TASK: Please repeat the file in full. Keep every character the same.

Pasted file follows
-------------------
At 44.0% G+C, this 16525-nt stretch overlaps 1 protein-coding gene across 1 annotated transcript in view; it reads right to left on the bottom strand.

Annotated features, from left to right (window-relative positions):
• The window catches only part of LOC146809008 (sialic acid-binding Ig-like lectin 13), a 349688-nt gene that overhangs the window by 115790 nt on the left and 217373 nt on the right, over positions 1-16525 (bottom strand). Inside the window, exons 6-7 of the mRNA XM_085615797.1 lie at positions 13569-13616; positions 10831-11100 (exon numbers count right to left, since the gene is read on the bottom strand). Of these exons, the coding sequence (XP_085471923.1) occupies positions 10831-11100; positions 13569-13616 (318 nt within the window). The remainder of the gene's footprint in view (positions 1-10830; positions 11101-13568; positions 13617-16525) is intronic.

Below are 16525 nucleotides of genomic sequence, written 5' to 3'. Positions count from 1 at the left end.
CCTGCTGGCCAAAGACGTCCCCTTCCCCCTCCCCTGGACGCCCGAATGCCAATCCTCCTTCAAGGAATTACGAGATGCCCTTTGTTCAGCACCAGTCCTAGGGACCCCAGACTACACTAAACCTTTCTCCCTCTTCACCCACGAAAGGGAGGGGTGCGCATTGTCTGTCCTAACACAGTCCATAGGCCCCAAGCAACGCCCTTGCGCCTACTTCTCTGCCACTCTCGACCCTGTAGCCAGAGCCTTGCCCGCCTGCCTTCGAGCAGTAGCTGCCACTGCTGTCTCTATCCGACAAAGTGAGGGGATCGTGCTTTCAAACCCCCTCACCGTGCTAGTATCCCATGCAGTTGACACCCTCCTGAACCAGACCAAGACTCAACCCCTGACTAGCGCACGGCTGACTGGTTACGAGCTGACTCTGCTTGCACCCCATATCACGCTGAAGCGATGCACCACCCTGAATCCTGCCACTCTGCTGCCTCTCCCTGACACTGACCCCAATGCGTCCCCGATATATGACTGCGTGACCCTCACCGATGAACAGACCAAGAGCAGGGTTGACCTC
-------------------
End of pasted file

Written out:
At 44.0% G+C, this 16525-nt stretch overlaps 1 protein-coding gene across 1 annotated transcript in view; it reads right to left on the bottom strand.

Annotated features, from left to right (window-relative positions):
• The window catches only part of LOC146809008 (sialic acid-binding Ig-like lectin 13), a 349688-nt gene that overhangs the window by 115790 nt on the left and 217373 nt on the right, over positions 1-16525 (bottom strand). Inside the window, exons 6-7 of the mRNA XM_085615797.1 lie at positions 13569-13616; positions 10831-11100 (exon numbers count right to left, since the gene is read on the bottom strand). Of these exons, the coding sequence (XP_085471923.1) occupies positions 10831-11100; positions 13569-13616 (318 nt within the window). The remainder of the gene's footprint in view (positions 1-10830; positions 11101-13568; positions 13617-16525) is intronic.

Below are 16525 nucleotides of genomic sequence, written 5' to 3'. Positions count from 1 at the left end.
CCTGCTGGCCAAAGACGTCCCCTTCCCCCTCCCCTGGACGCCCGAATGCCAATCCTCCTTCAAGGAATTACGAGATGCCCTTTGTTCAGCACCAGTCCTAGGGACCCCAGACTACACTAAACCTTTCTCCCTCTTCACCCACGAAAGGGAGGGGTGCGCATTGTCTGTCCTAACACAGTCCATAGGCCCCAAGCAACGCCCTTGCGCCTACTTCTCTGCCACTCTCGACCCTGTAGCCAGAGCCTTGCCCGCCTGCCTTCGAGCAGTAGCTGCCACTGCTGTCTCTATCCGACAAAGTGAGGGGATCGTGCTTTCAAACCCCCTCACCGTGCTAGTATCCCATGCAGTTGACACCCTCCTGAACCAGACCAAGACTCAACCCCTGACTAGCGCACGGCTGACTGGTTACGAGCTGACTCTGCTTGCACCCCATATCACGCTGAAGCGATGCACCACCCTGAATCCTGCCACTCTGCTGCCTCTCCCTGACACTGACCCCAATGCGTCCCCGATATATGACTGCGTGACCCTCACCGATGAACAGACCAAGAGCAGGGTTGACCTC